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Sun 27 Sep 2015 10:47 AM

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Saudi Arabia, Iran continue to clash over fallout from haj crush

Unnamed official says 300-strong Iranian group of pilgrims ‘breached grouping rules and caused fatal stampede’, as Iran's supreme leader on Sunday called for an apology from Saudi Arabia

Saudi Arabia, Iran continue to clash over fallout from haj crush
Saudi emergency personnel stand near bodies of Hajj pilgrims at the site where at least 717 were killed and hundreds wounded in a stampede in Mina, near the holy city of Makkah, at the annual hajj in Saudi Arabia on September 24, 2015. (AFP/Getty Images)

Pilgrims’ breached grouping regulations, causing the crush that killed more than 700 people in Makkah last week, local media have reported.

An unnamed Iranian official has confirmed that a group of 300 Iranian Haj pilgrims moving from the opposite direction was the principal cause of the tragedy.

Quoting Arabic daily Asharq Al-Awsat, Saudi Arabia’s Arab News said: “Violations began when a group of 300 Iranian pilgrims started moving from Muzdalifa straight to Jamarat, instead of first going to their camps as is generally practiced by Haj pilgrims, to wait for the time of movement of their group.

“Then they moved in the opposite direction on Street 203 where the painful incident took place.”

The group reportedly did not wait for the stone-throwing ritual in Jamarat Al Aqba to complete as required under pilgrims’ rules. Instead, the pilgrims decided to return from the opposite direction and collided with other groups, the newspaper said.

An anonymous official from the Tawafa Establishment for Iranian Pilgrims told Asharq Al-Awsat that the competing flow of pilgrims resulted in overcrowding and the ensuing stampede.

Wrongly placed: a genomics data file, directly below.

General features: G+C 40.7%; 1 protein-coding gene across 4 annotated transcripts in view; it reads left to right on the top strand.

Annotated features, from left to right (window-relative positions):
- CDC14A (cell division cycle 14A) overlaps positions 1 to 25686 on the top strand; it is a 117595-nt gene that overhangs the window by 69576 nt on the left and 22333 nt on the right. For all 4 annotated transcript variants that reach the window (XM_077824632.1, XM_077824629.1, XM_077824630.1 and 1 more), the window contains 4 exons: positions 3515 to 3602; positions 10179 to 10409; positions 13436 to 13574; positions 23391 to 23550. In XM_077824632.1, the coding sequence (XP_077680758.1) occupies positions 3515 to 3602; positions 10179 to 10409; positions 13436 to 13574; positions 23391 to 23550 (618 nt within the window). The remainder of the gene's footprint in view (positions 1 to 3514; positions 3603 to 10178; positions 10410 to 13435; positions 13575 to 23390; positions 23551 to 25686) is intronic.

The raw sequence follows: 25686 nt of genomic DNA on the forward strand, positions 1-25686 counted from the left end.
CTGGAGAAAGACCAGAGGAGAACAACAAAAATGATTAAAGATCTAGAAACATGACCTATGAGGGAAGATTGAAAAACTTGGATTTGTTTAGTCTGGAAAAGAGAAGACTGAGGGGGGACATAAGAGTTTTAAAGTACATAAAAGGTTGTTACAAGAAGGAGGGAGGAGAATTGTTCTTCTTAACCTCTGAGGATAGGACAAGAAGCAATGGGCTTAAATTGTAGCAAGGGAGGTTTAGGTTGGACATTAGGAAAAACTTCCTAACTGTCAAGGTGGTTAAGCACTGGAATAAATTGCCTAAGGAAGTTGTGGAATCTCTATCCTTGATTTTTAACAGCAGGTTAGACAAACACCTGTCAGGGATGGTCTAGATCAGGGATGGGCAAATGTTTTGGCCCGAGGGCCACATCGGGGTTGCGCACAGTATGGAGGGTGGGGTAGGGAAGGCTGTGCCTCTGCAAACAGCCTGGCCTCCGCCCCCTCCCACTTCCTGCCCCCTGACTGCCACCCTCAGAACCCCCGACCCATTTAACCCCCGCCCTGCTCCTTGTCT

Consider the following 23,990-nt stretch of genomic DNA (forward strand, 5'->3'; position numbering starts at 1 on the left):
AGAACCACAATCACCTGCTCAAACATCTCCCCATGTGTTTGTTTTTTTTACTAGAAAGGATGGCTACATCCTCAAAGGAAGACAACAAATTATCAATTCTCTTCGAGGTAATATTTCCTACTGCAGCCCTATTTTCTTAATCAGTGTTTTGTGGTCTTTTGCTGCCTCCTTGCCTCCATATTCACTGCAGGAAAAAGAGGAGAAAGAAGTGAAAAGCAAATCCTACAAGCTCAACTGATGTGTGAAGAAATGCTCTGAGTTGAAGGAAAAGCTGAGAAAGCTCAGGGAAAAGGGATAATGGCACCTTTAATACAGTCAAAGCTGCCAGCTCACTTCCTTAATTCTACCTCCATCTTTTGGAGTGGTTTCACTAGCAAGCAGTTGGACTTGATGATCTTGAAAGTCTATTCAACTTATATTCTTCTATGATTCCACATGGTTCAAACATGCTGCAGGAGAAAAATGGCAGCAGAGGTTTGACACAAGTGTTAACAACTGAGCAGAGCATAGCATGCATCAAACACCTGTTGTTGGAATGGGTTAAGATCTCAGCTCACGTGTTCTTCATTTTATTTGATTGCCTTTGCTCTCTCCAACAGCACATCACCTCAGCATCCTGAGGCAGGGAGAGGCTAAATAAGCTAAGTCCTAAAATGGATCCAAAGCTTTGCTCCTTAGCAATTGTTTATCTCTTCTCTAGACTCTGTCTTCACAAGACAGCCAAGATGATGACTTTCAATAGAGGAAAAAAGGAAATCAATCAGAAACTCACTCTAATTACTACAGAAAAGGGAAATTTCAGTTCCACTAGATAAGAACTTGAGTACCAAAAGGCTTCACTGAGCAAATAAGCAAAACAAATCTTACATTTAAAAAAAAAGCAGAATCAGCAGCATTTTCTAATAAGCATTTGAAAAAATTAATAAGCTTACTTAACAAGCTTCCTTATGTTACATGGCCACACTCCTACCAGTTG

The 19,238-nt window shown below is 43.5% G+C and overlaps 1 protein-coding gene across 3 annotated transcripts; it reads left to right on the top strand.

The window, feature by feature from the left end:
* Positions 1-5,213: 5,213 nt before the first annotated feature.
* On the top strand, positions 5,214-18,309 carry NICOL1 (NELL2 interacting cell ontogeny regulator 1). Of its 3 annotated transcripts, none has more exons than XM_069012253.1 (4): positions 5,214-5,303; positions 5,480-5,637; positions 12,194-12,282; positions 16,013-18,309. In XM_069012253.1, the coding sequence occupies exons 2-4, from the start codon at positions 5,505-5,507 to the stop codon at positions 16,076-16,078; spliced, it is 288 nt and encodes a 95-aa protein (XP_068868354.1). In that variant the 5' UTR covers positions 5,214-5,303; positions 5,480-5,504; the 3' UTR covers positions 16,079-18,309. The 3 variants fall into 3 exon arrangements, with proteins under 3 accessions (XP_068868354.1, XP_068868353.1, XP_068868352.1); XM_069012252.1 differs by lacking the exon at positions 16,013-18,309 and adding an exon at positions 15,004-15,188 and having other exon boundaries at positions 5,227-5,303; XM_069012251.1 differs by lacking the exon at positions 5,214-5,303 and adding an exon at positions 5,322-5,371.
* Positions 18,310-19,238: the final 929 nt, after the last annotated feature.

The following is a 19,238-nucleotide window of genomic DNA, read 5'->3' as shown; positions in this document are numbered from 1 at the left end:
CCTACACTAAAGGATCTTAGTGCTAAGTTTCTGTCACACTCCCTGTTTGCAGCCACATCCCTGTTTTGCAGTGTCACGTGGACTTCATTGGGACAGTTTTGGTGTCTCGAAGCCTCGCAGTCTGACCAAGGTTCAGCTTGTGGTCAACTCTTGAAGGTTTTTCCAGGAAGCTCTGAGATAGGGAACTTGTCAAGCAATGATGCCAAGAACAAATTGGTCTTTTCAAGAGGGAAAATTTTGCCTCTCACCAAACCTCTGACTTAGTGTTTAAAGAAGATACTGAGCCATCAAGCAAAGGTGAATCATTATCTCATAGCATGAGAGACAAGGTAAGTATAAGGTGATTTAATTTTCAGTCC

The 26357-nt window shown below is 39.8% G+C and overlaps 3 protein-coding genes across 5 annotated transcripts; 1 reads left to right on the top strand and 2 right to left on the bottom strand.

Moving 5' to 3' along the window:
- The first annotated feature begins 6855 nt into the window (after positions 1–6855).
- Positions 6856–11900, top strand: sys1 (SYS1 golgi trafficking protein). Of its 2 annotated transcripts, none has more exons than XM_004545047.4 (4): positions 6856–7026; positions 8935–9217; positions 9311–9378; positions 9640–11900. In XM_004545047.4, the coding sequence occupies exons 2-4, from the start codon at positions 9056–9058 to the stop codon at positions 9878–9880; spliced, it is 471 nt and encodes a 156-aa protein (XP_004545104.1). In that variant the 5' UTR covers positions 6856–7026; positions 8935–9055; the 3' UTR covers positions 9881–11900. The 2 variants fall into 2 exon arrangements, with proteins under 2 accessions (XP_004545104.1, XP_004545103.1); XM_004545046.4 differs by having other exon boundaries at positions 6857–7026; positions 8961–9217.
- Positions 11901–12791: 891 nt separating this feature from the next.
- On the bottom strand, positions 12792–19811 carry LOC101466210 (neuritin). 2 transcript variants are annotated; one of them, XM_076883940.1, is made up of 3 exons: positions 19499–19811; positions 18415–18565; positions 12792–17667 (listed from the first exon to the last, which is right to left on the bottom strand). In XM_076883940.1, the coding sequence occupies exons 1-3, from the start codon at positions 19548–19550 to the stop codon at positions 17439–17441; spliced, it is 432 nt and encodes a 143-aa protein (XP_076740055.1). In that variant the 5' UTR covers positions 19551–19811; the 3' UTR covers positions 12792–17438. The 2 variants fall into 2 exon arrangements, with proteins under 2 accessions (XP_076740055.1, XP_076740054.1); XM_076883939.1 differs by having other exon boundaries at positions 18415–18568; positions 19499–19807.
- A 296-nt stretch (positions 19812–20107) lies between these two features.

At least 769 people were killed in last week’s stampede during the annual Haj pilgrimage and a further 1,000 injured.

This weekend, Saudi Arabia’s Crown Prince Muhammad Bin Naif, deputy premier, minister of interior and chairman of the Supreme Haj Committee, announced a review of the Haj operation plans of the security forces, state news agency SPA reported.

At the same time, Iran's supreme leader on Sunday has said Saudi Arabia should apologise for the deaths that resulted from the crush.

"This issue will not be forgotten and the nations will pursue it seriously. Instead of accusing this and that, the Saudis should accept the responsibility and apologize to the Muslims and the victims' families," Ayatollah Ali Khamenei was quoted as saying on his official website.

Shi'ite Muslim Iran, which is locked in a series of proxy wars in Arab countries around the Sunni Muslim kingdom, says that at least 144 Iranians are among the dead. Over 300 other Iranians remain unaccounted for, including former ambassador to Lebanon Ghazanfar Roknabadi, Fars news agency reported.

"The Islamic World has a lot of questions. The death of more than 1,000 people is not a small issue. Muslim countries should focus on this," Khamenei said. Other Iranians officials have also alleged the total death toll is more than 1,000.

Iran has summoned the Saudi charge d'affairs three times to ask Riyadh for more cooperation over the incident. Iranian President Hassan Rouhani demanded an investigation into a crush in his speech at the United Nations on Saturday. Parliament is meeting behind closed doors to decide how Iran should pursue this incident lagally.

Rouhani used a major United Nations speech on Saturday to demand an investigation into the “disastrous” incident.

He suggested that Saudi officials should be tried in an international court for a humanitarian “crime”.

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